As I was driving along the other morning to drop Sammy off at the farm where she’s supported for a couple of days a week to care for the animals, serve in the barn shop and other such farm like duties we were delayed. This delay was due to slow moving agricultural vehicles, quite the norm around here especially at this time of year as the autumn harvest is gathered in. As we were crawling along behind these vehicles I got to thinking about how important they were even though I felt held up by them because of how slowly they were going. I had to remember that they also had somewhere they had to be and an important job to do and just because they looked different from the cars and other vehicles and moved so much more slowly it didn’t mean that they shouldn’t be on the road.
Now I never thought that I’d be likening my daughter in any way to a maize harvester (I think that’s what it was) but here I go: I know that Sammy is never going to be classed as a high achiever within a main stream culture due to her learning disability, although she has achieved an amazing amount throughout her life, she has abseiled down a rock face, had a paid job and traveled independently to name just a few things. It does sadly however seem that it is all too easy within our society for her and others to be dismissed and deemed as less worthwhile because they don’t meet an expected norm. This finds me asking myself and wondering as to where we would be and what sort of society we would become without the richness and diversity that people with Down’s syndrome contribute to their communities and society in general.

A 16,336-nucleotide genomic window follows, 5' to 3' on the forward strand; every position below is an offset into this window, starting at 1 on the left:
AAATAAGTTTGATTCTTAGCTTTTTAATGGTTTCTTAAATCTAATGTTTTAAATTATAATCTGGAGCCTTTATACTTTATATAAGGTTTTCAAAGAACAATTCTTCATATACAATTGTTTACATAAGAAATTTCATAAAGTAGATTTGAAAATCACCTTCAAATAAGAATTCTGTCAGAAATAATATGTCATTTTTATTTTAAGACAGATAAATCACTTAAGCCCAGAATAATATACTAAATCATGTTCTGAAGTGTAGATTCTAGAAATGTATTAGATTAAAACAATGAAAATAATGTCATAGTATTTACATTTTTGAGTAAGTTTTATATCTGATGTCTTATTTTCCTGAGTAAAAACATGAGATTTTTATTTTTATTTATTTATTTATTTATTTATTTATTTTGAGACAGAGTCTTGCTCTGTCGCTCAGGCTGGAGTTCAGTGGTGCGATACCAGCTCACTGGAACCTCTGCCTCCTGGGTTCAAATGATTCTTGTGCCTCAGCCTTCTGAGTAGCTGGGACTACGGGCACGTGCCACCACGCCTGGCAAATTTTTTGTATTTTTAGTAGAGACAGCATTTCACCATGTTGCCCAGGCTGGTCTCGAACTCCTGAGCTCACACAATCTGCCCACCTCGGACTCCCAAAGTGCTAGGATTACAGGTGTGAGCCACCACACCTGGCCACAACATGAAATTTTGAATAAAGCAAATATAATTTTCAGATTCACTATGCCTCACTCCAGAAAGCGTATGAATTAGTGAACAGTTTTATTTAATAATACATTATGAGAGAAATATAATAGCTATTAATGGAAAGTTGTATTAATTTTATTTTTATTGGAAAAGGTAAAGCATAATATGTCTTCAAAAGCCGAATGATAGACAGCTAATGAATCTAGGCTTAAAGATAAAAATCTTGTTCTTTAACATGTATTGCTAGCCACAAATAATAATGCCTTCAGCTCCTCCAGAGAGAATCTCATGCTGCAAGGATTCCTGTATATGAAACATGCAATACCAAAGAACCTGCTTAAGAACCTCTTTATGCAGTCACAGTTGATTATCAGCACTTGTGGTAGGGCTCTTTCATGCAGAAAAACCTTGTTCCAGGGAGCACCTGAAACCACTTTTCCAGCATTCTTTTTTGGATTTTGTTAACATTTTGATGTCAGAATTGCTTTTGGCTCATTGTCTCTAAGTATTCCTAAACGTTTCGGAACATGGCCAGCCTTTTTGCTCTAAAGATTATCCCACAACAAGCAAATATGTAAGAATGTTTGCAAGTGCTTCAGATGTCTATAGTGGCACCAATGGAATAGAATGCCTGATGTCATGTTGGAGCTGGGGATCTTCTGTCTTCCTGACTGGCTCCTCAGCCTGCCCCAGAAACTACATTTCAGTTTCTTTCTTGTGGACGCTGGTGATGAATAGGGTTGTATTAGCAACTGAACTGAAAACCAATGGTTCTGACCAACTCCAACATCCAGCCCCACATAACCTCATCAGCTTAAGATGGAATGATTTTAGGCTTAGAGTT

To harvest maize these days it requires a maize harvester to get the job done, it’s not a job that could be done by something faster moving. Within agriculture different machines that move at different speeds and in different ways are required to farm efficiently as within society different people are needed using their different skills, abilities and talents to enrich and grow that society. Sammy is never going to have a high flying job but that doesn’t mean that she doesn’t gain satisfaction from what she does or contribute to her community and to general society. I’ve never known anyone take as much pride in a neatly swept garden or a cleanly swept yard or mucked out barn as Sammy does. She also likes to see supermarkets/shops looking neat, picking up and rehanging anything that has fallen of a rail or empty boxes that are on the floor. To many these tasks may seem menial but societies really wouldn’t work very effectively if everybody could or was only willing to do the same things, a diversity of abilities and skills are needed. Someone who is good at and satisfied with sweeping and clearing up after others is of equal value to someone in a high powered job, they both do things that are necessary for a society to function, they’re just different. Like the maize harvester and a seeding machine they are very different pieces of machinery doing different jobs but complementing each other, neither one of them is less important than the other. This does not however mean that people should be denied the opportunity to aspire to their full potential and it should not be assumed that because someone has Down’s syndrome they are not capable of achieving what they set their hearts to. There are actors, models, musicians, conference speakers and athletes, to name just a few areas of life that people with Down’s syndrome are achieving great things, assumptions should never be made about a person with the condition as they are as unique and individual as anyone else. Sammy loves to sweep/muck out, to work on the farm and to spend time by and in the sea, she also used to love riding and was an excellent horsewoman (lumber arthritis can make riding painful for her now). These activities are however likely to be someone else’s worst nightmare as they may love to act to dance to make music or love fashion. It really is time to celebrate the diversity and the individuality of people with Down’s syndrome and not be guided in our opinions by an outdated stereotype of inability.